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Structure-Function Characterization and Optimization of a Plant-Derived Antibacterial Peptide

Title data

Suarez, Mougli ; Haenni, Marisa ; Canarelli, Stéphane ; Fisch, Florian ; Chodanowski, Pierre ; Servis, Catherine ; Michielin, Olivier ; Freitag, Ruth ; Moreillon, Philippe ; Mermod, Nicolas:
Structure-Function Characterization and Optimization of a Plant-Derived Antibacterial Peptide.
In: Antimicrobial Agents and Chemotherapy. Vol. 49 (September 2005) Issue 9 . - pp. 3847-3857.
ISSN 1098-6596
DOI: https://doi.org/10.1128/AAC.49.9.3847-3857.2005

Official URL: Volltext

Abstract in another language

Crushed seeds of the Moringa oleifera tree have been used traditionally as natural flocculants to clarify drinking water. We previously showed that one of the seed peptides mediates both the sedimentation of suspended particles such as bacterial cells and a direct bactericidal activity, raising the possibility that the two activities might be related. In this study, the conformational modeling of the peptide was coupled to a functional analysis of synthetic derivatives. This indicated that partly overlapping structural determinants mediate the sedimentation and antibacterial activities. Sedimentation requires a positively charged, glutamine-rich portion of the peptide that aggregates bacterial cells. The bactericidal activity was localized to a sequence prone to form a helix-loop-helix structural motif. Amino acid substitution showed that the bactericidal activity requires hydrophobic proline residues within the protruding loop. Vital dye staining indicated that treatment with peptides containing this motif results in bacterial membrane damage. Assembly of multiple copies of this structural motif into a branched peptide enhanced antibacterial activity, since low concentrations effectively kill bacteria such as Pseudomonas aeruginosa and Streptococcus pyogenes without displaying a toxic effect on human red blood cells. This study thus identifies a synthetic peptide with potent antibacterial activity against specific human pathogens. It also suggests partly distinct molecular mechanisms for each activity. Sedimentation may result from coupled flocculation and coagulation effects, while the bactericidal activity would require bacterial membrane destabilization by a hydrophobic loop.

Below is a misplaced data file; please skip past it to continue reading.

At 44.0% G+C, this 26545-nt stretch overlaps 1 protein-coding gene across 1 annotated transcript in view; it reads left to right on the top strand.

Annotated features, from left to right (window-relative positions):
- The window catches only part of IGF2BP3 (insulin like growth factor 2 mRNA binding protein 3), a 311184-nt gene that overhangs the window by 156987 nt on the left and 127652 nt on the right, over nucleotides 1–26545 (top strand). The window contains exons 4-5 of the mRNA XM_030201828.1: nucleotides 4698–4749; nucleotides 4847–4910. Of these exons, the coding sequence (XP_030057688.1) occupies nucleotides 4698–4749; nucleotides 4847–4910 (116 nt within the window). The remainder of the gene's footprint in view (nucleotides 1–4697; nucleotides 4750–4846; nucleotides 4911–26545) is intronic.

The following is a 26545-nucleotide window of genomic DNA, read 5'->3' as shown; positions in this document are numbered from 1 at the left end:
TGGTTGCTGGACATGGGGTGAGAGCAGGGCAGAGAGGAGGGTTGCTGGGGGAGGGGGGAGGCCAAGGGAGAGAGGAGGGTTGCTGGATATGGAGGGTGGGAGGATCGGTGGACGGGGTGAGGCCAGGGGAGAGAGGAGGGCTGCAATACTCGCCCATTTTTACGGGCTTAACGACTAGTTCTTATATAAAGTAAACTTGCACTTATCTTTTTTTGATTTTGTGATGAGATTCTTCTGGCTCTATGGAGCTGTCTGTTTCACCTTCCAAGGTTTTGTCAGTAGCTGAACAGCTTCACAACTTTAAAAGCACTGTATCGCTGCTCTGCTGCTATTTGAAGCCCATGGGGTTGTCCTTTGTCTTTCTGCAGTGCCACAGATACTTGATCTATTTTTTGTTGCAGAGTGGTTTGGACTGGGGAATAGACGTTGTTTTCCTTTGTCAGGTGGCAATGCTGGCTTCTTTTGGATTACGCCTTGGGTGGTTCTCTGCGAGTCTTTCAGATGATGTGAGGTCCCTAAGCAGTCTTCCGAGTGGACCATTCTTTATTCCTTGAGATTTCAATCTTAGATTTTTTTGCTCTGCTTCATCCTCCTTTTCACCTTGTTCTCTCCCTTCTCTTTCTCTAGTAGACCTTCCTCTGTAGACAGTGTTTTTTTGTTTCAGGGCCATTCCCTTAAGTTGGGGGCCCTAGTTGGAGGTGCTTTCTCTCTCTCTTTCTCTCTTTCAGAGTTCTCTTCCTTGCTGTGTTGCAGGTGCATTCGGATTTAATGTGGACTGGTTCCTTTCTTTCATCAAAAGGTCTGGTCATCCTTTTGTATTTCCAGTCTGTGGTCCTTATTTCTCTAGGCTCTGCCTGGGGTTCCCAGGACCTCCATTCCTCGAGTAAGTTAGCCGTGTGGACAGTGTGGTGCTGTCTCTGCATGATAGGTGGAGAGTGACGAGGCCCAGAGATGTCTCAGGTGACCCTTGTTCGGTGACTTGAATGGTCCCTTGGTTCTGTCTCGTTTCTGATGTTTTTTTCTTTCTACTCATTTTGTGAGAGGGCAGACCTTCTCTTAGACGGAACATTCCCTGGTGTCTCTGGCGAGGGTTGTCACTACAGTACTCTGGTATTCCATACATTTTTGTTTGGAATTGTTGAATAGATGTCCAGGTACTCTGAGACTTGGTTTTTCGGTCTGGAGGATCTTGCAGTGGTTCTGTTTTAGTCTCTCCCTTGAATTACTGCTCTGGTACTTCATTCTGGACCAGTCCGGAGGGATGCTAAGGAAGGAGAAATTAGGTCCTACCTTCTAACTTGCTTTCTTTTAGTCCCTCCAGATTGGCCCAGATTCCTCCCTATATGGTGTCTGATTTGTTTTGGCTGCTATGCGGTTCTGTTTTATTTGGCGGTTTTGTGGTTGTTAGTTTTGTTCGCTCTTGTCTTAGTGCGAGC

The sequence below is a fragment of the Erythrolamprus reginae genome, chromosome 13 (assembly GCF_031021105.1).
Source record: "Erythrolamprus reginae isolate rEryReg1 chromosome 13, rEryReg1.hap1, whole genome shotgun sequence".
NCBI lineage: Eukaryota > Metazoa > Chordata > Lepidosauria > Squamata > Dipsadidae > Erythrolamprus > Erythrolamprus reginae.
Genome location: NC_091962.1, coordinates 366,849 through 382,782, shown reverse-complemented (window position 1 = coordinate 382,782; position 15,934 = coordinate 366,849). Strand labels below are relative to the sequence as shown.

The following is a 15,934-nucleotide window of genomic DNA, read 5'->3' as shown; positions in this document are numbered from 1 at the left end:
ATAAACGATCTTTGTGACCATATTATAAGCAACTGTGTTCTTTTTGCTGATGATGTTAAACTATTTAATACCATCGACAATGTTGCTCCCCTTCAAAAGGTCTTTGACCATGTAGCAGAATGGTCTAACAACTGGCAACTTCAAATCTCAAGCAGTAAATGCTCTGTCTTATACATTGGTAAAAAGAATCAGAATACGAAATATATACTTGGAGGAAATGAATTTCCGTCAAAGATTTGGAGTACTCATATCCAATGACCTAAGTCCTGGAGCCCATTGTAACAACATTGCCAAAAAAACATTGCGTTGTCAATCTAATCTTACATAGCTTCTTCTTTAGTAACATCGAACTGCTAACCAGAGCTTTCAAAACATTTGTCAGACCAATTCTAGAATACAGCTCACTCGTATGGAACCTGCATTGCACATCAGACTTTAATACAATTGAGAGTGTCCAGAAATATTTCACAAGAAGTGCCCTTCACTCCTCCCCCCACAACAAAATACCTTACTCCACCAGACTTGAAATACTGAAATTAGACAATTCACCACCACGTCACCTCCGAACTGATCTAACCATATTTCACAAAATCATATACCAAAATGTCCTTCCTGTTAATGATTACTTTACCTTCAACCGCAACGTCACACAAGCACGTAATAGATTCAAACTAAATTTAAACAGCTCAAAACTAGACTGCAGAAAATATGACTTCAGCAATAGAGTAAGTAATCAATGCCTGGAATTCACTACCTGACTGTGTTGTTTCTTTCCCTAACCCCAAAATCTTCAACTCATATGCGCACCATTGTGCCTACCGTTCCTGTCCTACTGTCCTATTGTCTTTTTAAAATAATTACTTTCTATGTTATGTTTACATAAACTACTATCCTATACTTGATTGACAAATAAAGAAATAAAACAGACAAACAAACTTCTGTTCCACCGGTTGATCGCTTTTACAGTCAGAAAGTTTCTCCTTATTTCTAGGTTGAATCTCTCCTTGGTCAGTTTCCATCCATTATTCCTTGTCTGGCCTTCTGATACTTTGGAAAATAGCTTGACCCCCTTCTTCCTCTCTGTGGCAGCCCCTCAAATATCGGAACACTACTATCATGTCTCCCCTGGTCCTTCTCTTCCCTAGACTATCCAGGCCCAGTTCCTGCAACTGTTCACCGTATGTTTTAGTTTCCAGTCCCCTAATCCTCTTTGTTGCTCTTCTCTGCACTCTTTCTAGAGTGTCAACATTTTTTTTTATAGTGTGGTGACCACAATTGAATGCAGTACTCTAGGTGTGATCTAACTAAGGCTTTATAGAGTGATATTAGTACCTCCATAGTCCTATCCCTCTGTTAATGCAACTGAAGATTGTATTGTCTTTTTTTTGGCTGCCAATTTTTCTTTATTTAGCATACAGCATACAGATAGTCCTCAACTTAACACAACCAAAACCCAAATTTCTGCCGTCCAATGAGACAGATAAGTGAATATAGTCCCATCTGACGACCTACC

Further data

Item Type: Article in a journal
Refereed: Yes
Institutions of the University: Faculties > Faculty of Engineering Science > Chair Process Biotechnology > Chair Process Biotechnology - Univ.-Prof. Dr. Ruth Freitag
Faculties
Faculties > Faculty of Engineering Science
Faculties > Faculty of Engineering Science > Chair Process Biotechnology
Result of work at the UBT: No
DDC Subjects: 500 Science
500 Science > 500 Natural sciences
600 Technology, medicine, applied sciences
600 Technology, medicine, applied sciences > 610 Medicine and health
600 Technology, medicine, applied sciences > 620 Engineering
Date Deposited: 25 Feb 2016 14:16
Last Modified: 25 Feb 2016 14:16
URI: https://eref.uni-bayreuth.de/id/eprint/31053